Open Windows, Let In Natural Light To Dilute Coronavirus Particles, Say Researchers

Natural light and fresh air are free, limitless, and have no downside.

open windows of a house
christels / Pixabay

Natural light and fresh air are free, limitless, and have no downside.

A team of scientists from the University of California, Davis recommends opening windows and letting in fresh air and natural light to help “dilute” the novel coronavirus, Yahoo News U.K. reports. The recommendation comes as new evidence appears to suggest that the virus spreads further and lasts longer on surfaces than previously thought.

Writing in the American Society for Microbiology’s journal mSystems, the team of researchers theorizes that opening up windows and blinds may help prevent the virus from “settling” indoors.

For months, health officials have been warning people to maintain a distance of at least six feet from one another in order to limit the spread of the virus. Now, new research suggests a distance of at least twice that may not be enough. As the New York Post reported, the virus can spread at least 13 feet in the air when expelled from a person carrying it and can also travel on shoes.

What’s more, the virus could possibly survive on surfaces — such as plastic and stainless steel — for up to three days.

In order to combat the virus by “diluting” it, the team recommends simply opening up the windows, letting in natural light and fresh air.

“Building ventilation source and distribution path length can affect the composition of indoor microbial communities,” the paper reads. In other words, letting in fresh air can blast apart a group of pathogens, making their distribution indoors more on-par with what it is outdoors — which is to suggest, potentially safer.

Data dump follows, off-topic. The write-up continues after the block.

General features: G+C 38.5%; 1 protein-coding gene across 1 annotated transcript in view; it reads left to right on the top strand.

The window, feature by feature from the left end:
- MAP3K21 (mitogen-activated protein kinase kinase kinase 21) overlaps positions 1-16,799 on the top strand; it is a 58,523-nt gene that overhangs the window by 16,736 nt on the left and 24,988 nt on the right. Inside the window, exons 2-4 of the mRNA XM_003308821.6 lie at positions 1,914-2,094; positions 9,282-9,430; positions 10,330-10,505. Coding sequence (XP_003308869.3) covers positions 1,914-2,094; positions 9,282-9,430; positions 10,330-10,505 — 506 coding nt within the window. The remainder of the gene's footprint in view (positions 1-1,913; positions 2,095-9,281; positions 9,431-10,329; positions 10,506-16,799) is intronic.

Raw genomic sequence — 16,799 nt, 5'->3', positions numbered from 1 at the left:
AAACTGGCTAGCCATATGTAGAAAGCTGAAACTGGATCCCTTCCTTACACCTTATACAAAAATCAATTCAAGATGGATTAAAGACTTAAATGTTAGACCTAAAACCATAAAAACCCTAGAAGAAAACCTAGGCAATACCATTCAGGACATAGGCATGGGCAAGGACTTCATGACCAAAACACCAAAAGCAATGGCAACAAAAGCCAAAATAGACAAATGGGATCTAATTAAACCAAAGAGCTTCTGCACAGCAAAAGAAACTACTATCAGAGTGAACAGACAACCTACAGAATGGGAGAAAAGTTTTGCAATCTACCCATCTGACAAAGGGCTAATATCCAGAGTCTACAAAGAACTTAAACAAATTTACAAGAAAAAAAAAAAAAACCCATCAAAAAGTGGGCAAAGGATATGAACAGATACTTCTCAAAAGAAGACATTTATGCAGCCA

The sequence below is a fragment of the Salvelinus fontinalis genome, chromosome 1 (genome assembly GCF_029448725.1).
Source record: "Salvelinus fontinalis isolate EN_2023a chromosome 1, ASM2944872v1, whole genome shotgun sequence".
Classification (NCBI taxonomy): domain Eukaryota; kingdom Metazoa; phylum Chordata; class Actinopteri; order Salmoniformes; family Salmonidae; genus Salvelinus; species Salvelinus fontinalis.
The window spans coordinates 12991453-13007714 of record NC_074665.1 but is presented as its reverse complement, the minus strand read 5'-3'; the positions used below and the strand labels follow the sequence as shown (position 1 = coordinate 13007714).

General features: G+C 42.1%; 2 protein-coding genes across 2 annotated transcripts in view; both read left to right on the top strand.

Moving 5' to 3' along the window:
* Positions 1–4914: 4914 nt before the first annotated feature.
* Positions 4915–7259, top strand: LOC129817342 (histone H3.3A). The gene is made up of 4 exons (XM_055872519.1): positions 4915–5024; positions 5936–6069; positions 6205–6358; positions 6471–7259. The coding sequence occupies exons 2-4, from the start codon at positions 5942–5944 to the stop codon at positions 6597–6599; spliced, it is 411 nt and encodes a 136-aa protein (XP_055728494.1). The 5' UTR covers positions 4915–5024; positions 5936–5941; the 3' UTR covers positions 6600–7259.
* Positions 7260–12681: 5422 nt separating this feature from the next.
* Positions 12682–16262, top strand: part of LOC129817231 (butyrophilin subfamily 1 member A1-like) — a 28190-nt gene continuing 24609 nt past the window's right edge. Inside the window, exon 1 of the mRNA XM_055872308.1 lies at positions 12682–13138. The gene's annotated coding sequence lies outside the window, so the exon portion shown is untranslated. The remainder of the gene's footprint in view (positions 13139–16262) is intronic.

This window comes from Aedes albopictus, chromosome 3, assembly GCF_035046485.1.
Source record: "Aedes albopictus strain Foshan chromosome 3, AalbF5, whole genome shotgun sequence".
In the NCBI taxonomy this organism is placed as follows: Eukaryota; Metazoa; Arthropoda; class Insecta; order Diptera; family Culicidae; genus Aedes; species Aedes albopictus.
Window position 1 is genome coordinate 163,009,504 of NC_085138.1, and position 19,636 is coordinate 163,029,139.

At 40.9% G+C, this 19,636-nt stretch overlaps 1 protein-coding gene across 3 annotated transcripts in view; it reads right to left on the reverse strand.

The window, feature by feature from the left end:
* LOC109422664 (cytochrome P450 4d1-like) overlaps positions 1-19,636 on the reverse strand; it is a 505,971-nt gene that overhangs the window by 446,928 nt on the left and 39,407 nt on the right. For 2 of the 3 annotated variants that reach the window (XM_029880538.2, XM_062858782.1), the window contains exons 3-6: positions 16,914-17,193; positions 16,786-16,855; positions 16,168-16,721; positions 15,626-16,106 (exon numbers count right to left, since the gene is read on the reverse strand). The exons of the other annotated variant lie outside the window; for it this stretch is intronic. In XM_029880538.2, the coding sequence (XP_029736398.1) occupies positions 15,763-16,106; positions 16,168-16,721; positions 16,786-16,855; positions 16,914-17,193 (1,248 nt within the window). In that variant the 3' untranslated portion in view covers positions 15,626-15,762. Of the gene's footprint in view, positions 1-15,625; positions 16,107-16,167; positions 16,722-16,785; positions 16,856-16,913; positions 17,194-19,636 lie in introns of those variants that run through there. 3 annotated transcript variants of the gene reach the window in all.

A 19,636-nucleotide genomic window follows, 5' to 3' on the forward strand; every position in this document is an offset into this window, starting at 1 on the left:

The paper goes on to describe commercial and industrial air movement and filtration systems in detail — in the context of explaining how such systems disrupt and filter microbes — before concluding the same result can largely be achieved simply by opening a window.

“For most buildings, the easiest way to deliver outside air directly across the building envelope is to open a window,” the researchers wrote.

duct work inside a building
  Daniel Kinnetz / Flickr (CC BY 2.0)

Similarly, pulling back blinds or curtains and letting in fresh sunlight can also help break down the coronavirus.

The paper notes that sunlight and fresh air have an added bonus — both are free and limitless.

None of this is to suggest that other precautions against the coronavirus should be discarded in favor of opening the windows and letting in sunlight. The team continues to stress the importance of regular hand-washing or the use of commercially available hand sanitizer — as well as frequent disinfecting of surfaces — in order to stop the spread of the virus.